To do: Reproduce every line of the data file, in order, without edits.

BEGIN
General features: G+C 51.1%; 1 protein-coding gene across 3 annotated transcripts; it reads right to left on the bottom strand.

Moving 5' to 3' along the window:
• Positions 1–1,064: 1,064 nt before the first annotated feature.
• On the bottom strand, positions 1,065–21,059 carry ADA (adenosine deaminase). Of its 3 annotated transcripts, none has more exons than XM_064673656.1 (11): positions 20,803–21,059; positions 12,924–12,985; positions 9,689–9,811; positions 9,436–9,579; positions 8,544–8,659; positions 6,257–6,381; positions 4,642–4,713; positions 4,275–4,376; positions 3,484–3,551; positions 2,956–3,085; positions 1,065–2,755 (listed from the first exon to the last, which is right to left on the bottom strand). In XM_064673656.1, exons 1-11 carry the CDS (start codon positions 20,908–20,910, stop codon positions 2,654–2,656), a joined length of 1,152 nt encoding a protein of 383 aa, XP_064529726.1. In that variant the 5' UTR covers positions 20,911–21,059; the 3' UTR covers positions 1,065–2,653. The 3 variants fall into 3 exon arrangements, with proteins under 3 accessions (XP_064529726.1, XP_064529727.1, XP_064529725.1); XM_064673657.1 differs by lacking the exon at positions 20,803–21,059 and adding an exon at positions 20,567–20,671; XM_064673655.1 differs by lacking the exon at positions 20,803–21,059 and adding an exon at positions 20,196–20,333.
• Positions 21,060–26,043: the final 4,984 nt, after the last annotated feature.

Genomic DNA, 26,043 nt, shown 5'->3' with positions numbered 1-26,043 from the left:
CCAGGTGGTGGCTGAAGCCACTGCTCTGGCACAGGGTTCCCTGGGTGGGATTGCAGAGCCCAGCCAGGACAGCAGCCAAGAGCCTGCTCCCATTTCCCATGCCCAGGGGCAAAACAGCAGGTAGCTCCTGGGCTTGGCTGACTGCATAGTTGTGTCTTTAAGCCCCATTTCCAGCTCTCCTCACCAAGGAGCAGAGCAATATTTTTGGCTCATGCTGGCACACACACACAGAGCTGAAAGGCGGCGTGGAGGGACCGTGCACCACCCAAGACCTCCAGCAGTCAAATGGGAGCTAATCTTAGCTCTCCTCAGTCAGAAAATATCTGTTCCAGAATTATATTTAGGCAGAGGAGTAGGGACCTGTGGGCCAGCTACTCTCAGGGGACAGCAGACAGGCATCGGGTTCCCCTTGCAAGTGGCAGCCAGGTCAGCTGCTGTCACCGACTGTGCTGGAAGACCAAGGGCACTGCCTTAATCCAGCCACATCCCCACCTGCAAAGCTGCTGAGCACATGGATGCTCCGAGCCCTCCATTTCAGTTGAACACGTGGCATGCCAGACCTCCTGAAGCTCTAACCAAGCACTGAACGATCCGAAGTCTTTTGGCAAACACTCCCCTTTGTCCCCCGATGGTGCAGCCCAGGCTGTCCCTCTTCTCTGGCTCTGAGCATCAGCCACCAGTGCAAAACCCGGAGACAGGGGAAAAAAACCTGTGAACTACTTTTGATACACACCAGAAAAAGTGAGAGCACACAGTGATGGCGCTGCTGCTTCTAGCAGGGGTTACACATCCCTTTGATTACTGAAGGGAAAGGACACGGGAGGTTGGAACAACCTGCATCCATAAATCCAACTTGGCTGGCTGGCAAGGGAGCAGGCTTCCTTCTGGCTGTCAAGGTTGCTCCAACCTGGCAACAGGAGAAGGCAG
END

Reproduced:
General features: G+C 51.1%; 1 protein-coding gene across 3 annotated transcripts; it reads right to left on the bottom strand.

Moving 5' to 3' along the window:
• Positions 1–1,064: 1,064 nt before the first annotated feature.
• On the bottom strand, positions 1,065–21,059 carry ADA (adenosine deaminase). Of its 3 annotated transcripts, none has more exons than XM_064673656.1 (11): positions 20,803–21,059; positions 12,924–12,985; positions 9,689–9,811; positions 9,436–9,579; positions 8,544–8,659; positions 6,257–6,381; positions 4,642–4,713; positions 4,275–4,376; positions 3,484–3,551; positions 2,956–3,085; positions 1,065–2,755 (listed from the first exon to the last, which is right to left on the bottom strand). In XM_064673656.1, exons 1-11 carry the CDS (start codon positions 20,908–20,910, stop codon positions 2,654–2,656), a joined length of 1,152 nt encoding a protein of 383 aa, XP_064529726.1. In that variant the 5' UTR covers positions 20,911–21,059; the 3' UTR covers positions 1,065–2,653. The 3 variants fall into 3 exon arrangements, with proteins under 3 accessions (XP_064529726.1, XP_064529727.1, XP_064529725.1); XM_064673657.1 differs by lacking the exon at positions 20,803–21,059 and adding an exon at positions 20,567–20,671; XM_064673655.1 differs by lacking the exon at positions 20,803–21,059 and adding an exon at positions 20,196–20,333.
• Positions 21,060–26,043: the final 4,984 nt, after the last annotated feature.

Genomic DNA, 26,043 nt, shown 5'->3' with positions numbered 1-26,043 from the left:
CCAGGTGGTGGCTGAAGCCACTGCTCTGGCACAGGGTTCCCTGGGTGGGATTGCAGAGCCCAGCCAGGACAGCAGCCAAGAGCCTGCTCCCATTTCCCATGCCCAGGGGCAAAACAGCAGGTAGCTCCTGGGCTTGGCTGACTGCATAGTTGTGTCTTTAAGCCCCATTTCCAGCTCTCCTCACCAAGGAGCAGAGCAATATTTTTGGCTCATGCTGGCACACACACACAGAGCTGAAAGGCGGCGTGGAGGGACCGTGCACCACCCAAGACCTCCAGCAGTCAAATGGGAGCTAATCTTAGCTCTCCTCAGTCAGAAAATATCTGTTCCAGAATTATATTTAGGCAGAGGAGTAGGGACCTGTGGGCCAGCTACTCTCAGGGGACAGCAGACAGGCATCGGGTTCCCCTTGCAAGTGGCAGCCAGGTCAGCTGCTGTCACCGACTGTGCTGGAAGACCAAGGGCACTGCCTTAATCCAGCCACATCCCCACCTGCAAAGCTGCTGAGCACATGGATGCTCCGAGCCCTCCATTTCAGTTGAACACGTGGCATGCCAGACCTCCTGAAGCTCTAACCAAGCACTGAACGATCCGAAGTCTTTTGGCAAACACTCCCCTTTGTCCCCCGATGGTGCAGCCCAGGCTGTCCCTCTTCTCTGGCTCTGAGCATCAGCCACCAGTGCAAAACCCGGAGACAGGGGAAAAAAACCTGTGAACTACTTTTGATACACACCAGAAAAAGTGAGAGCACACAGTGATGGCGCTGCTGCTTCTAGCAGGGGTTACACATCCCTTTGATTACTGAAGGGAAAGGACACGGGAGGTTGGAACAACCTGCATCCATAAATCCAACTTGGCTGGCTGGCAAGGGAGCAGGCTTCCTTCTGGCTGTCAAGGTTGCTCCAACCTGGCAACAGGAGAAGGCAG